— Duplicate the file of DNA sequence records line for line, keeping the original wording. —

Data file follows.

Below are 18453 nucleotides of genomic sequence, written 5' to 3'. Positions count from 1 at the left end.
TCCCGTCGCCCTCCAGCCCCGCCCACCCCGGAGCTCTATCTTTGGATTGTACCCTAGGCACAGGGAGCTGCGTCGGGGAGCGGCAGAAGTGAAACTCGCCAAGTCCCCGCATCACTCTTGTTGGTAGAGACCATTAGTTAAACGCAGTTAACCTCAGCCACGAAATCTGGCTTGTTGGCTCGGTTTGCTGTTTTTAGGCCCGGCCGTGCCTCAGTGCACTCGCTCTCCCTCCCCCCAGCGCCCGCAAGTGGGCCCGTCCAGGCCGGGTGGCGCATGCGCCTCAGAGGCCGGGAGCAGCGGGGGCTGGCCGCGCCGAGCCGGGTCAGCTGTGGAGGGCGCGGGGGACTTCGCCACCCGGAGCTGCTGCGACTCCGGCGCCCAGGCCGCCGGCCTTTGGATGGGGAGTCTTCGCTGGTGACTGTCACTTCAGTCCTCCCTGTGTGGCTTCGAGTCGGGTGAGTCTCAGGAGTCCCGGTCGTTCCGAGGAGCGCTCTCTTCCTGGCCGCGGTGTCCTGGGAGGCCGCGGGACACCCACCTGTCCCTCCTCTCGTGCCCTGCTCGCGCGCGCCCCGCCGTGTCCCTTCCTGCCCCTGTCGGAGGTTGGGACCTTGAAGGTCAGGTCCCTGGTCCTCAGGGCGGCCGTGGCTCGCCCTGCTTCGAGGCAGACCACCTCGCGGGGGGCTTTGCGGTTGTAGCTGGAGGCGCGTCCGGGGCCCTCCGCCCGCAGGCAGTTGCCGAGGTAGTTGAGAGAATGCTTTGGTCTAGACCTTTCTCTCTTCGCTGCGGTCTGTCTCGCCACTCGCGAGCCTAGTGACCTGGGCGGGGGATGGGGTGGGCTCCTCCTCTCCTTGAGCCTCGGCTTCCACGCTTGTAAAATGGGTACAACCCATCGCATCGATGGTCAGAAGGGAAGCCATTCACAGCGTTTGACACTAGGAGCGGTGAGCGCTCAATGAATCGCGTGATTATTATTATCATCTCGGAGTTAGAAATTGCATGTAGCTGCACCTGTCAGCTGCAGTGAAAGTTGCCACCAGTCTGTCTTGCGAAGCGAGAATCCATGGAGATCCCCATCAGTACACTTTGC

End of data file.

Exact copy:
Below are 18453 nucleotides of genomic sequence, written 5' to 3'. Positions count from 1 at the left end.
TCCCGTCGCCCTCCAGCCCCGCCCACCCCGGAGCTCTATCTTTGGATTGTACCCTAGGCACAGGGAGCTGCGTCGGGGAGCGGCAGAAGTGAAACTCGCCAAGTCCCCGCATCACTCTTGTTGGTAGAGACCATTAGTTAAACGCAGTTAACCTCAGCCACGAAATCTGGCTTGTTGGCTCGGTTTGCTGTTTTTAGGCCCGGCCGTGCCTCAGTGCACTCGCTCTCCCTCCCCCCAGCGCCCGCAAGTGGGCCCGTCCAGGCCGGGTGGCGCATGCGCCTCAGAGGCCGGGAGCAGCGGGGGCTGGCCGCGCCGAGCCGGGTCAGCTGTGGAGGGCGCGGGGGACTTCGCCACCCGGAGCTGCTGCGACTCCGGCGCCCAGGCCGCCGGCCTTTGGATGGGGAGTCTTCGCTGGTGACTGTCACTTCAGTCCTCCCTGTGTGGCTTCGAGTCGGGTGAGTCTCAGGAGTCCCGGTCGTTCCGAGGAGCGCTCTCTTCCTGGCCGCGGTGTCCTGGGAGGCCGCGGGACACCCACCTGTCCCTCCTCTCGTGCCCTGCTCGCGCGCGCCCCGCCGTGTCCCTTCCTGCCCCTGTCGGAGGTTGGGACCTTGAAGGTCAGGTCCCTGGTCCTCAGGGCGGCCGTGGCTCGCCCTGCTTCGAGGCAGACCACCTCGCGGGGGGCTTTGCGGTTGTAGCTGGAGGCGCGTCCGGGGCCCTCCGCCCGCAGGCAGTTGCCGAGGTAGTTGAGAGAATGCTTTGGTCTAGACCTTTCTCTCTTCGCTGCGGTCTGTCTCGCCACTCGCGAGCCTAGTGACCTGGGCGGGGGATGGGGTGGGCTCCTCCTCTCCTTGAGCCTCGGCTTCCACGCTTGTAAAATGGGTACAACCCATCGCATCGATGGTCAGAAGGGAAGCCATTCACAGCGTTTGACACTAGGAGCGGTGAGCGCTCAATGAATCGCGTGATTATTATTATCATCTCGGAGTTAGAAATTGCATGTAGCTGCACCTGTCAGCTGCAGTGAAAGTTGCCACCAGTCTGTCTTGCGAAGCGAGAATCCATGGAGATCCCCATCAGTACACTTTGC